Several studies explored AS-dependent activation of microglial cells (Austin et al.,2006; Klegeris et al.,2008; Reynolds et al.,2008; Rojanathammanee et al.,2011; Su et al.,2008). Especially mutant or aggregated forms of AS were shown to cause enhanced activation of microglial and astroglial cells, associated with cytokine release and oxidative stress (Klegeris et al.,2006; Lee et al.,2010a,b,c; Rojanathammanee et al.,2011; Roodveldt et al.,2010). Furthermore, recent evidence suggests that microglial and astroglial reactivity contribute to dopaminergic degeneration (Rappold and Tieu,2010; Saijo et al.,2009; Zhang et al.,2005), and may mediate the progression of neurodegeneration in ASP (Fellner et al.,2011; Halliday and Stevens2011).

Although there is evidence to suggest a significant contribution of microgliosis and astrogliosis in the pathogenesis of ASP, the mechanisms underlying microglial and astroglial activation in these diseases are largely unknown. An involvement of toll-like receptors (TLRs) in ASP is presumed, based on the recently found up-regulation of TLRs in ASP (Letiembre et al.,2009; Stefanova et al.,2007). TLRs belong to the family of pattern recognition receptors and are crucial players in the innate immune response. They recognize pathogen-associated molecular patterns [e.g., lipopolysaccharide, LPS] and endogenous molecules, including misfolded proteins (Akira2001; Glezer et al.,2007; Lehnardt2010). TLRs are expressed on innate immune system cells, including microglial and astroglial cells (Akira2001; Alfonso-Loeches et al.,2010; Bowman et al.,2003; El-Hage et al.,2011; Kielian2006). TLR4 signaling leads to translocation of nuclear factor (NF)-κB to the nucleus and expression of pro-inflammatory cytokines (Okun et al.,2009). Recent findings suggest that TLR4 may be involved in the pathogenesis of ASP. Up-regulation of TLR4 was shown in ASP postmortem tissue as well as in a transgenic mouse model (Letiembre et al.,2009; Stefanova et al.,2007). Experimental TLR4 deficiency led to decreased AS clearance by murine microglia (Stefanova et al.,2011). However, the role of TLR4 in AS-dependent activation of microglial and astroglial cells remains unclear.The main goal of this study was to determine the role of TLR4 in AS-dependent activation of microglial and astroglial cells. Therefore, we conducted cell culture assays to analyze the effect of three different AS forms (full length soluble, fibrillized, and C-terminally truncated) on wild type (TLR4+/+) and TLR4 deficient (TLR4−/−) microglia and astroglia. Exposure of microglia with TLR4 ablation to AS resulted in reduced phagocytic activity, decreased ROS production, and diminished release of pro-inflammatory cytokines. Similarly the pro-inflammatory astroglial response was suppressed by TLR4 deficiency, however the uptake of AS by astroglia was not affected by TLR4 ablation.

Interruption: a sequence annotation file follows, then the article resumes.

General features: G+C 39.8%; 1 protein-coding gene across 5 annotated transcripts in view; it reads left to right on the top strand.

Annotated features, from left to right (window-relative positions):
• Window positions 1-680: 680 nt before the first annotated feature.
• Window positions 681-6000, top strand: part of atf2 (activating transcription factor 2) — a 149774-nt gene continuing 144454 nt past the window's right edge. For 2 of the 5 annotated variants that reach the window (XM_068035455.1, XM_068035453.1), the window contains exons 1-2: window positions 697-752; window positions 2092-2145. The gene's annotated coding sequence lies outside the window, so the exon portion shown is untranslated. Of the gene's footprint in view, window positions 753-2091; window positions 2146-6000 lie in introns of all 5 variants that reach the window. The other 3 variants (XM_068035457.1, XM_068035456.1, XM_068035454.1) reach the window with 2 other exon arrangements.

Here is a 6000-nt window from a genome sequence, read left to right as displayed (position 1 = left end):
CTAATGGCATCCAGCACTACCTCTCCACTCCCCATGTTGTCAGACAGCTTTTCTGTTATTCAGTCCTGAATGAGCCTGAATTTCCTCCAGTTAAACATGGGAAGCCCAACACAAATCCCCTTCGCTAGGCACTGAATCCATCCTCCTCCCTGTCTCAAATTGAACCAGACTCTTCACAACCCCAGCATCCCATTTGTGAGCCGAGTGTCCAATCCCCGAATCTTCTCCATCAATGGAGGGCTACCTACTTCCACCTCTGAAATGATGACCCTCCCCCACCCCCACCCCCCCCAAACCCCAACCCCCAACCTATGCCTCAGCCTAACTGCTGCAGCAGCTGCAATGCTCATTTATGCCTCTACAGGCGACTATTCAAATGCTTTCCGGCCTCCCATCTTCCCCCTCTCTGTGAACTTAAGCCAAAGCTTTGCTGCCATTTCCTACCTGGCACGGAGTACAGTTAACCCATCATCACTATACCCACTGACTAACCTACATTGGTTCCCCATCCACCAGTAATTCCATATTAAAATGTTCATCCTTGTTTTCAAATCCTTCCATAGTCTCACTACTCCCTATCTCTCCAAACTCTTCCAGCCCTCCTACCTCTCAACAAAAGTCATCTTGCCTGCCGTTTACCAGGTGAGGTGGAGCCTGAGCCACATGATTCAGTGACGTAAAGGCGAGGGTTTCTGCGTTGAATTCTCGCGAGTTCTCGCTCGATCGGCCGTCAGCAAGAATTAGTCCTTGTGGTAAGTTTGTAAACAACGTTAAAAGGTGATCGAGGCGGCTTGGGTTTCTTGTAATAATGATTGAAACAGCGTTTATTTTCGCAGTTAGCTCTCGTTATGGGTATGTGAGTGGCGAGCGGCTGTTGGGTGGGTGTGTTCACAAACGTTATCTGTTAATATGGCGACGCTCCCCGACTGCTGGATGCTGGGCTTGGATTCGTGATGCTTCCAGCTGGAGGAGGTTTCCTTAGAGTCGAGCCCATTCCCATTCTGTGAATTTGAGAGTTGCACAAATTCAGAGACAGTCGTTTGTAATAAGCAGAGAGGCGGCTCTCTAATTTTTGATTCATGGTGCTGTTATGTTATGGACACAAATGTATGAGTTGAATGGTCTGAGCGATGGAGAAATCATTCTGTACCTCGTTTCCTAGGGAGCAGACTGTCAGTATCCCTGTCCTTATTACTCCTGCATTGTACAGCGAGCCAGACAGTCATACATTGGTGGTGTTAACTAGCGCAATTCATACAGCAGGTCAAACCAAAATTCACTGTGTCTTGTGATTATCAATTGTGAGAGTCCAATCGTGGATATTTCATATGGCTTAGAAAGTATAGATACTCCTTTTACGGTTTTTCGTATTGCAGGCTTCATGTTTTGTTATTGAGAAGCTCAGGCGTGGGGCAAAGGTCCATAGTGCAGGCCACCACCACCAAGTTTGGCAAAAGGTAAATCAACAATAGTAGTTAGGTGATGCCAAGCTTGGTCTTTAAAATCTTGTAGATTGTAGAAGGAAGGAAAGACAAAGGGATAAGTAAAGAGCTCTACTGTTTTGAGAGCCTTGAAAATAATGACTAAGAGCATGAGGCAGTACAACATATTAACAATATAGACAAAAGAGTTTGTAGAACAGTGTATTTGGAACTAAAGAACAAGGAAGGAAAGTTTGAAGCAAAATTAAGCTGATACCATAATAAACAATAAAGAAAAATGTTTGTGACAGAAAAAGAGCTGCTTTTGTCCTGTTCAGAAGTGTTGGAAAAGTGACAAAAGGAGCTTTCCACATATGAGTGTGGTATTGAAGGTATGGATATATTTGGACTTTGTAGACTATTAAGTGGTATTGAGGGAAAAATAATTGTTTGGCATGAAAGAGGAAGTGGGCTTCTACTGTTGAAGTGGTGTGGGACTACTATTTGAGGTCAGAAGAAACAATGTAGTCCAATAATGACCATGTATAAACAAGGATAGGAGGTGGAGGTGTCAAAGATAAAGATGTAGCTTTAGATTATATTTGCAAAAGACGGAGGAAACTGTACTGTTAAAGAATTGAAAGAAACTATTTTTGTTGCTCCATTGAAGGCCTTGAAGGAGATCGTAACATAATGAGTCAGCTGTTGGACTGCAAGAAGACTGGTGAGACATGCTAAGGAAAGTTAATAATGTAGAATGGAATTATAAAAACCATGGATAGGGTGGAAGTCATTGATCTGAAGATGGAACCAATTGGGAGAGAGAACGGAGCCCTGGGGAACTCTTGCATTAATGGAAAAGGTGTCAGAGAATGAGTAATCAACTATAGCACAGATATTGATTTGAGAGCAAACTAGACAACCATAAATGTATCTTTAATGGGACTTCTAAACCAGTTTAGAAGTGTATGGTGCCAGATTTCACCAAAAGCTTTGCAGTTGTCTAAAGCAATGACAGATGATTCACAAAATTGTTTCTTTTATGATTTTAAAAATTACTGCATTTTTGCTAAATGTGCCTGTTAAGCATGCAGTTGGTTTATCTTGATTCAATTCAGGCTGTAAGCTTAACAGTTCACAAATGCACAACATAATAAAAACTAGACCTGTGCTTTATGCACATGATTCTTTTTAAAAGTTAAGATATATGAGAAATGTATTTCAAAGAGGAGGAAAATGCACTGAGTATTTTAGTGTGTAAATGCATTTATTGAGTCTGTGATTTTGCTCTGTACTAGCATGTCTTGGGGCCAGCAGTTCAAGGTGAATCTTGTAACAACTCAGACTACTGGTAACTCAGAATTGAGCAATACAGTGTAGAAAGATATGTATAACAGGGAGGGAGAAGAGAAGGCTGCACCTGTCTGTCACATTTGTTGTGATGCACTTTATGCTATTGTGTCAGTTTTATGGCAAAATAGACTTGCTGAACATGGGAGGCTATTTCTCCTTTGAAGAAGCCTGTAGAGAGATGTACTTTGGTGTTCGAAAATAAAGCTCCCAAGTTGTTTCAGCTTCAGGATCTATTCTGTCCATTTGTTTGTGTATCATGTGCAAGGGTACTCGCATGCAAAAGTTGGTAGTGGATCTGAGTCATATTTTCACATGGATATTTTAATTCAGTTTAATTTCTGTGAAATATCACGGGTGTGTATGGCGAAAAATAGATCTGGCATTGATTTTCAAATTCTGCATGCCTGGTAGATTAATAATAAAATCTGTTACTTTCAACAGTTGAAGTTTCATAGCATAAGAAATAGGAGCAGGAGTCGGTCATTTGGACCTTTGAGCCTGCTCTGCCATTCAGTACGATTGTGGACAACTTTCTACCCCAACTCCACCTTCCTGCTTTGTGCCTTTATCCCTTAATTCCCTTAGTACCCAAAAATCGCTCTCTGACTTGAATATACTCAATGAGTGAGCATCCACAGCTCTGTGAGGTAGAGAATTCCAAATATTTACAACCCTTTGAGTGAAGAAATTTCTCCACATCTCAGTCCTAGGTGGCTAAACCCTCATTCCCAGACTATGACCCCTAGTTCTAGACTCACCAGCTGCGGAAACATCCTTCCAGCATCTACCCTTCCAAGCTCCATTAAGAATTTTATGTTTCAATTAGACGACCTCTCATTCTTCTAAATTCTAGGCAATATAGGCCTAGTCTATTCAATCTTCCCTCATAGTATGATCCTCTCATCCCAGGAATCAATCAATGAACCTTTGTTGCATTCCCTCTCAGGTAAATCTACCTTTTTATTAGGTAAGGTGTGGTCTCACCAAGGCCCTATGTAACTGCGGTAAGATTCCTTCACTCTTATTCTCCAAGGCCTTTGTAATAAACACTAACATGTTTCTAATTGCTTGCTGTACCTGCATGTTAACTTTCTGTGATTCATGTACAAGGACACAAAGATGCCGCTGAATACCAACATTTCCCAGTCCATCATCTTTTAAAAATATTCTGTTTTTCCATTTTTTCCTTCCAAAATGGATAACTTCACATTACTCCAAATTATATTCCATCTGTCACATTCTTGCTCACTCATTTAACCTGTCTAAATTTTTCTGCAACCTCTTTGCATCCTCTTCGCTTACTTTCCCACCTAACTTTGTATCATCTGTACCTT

MATERIALS AND METHODS
Preparation, Purification, and Characterization of Full Length Soluble, Fibrillar, and C-Terminally Truncated AS Proteins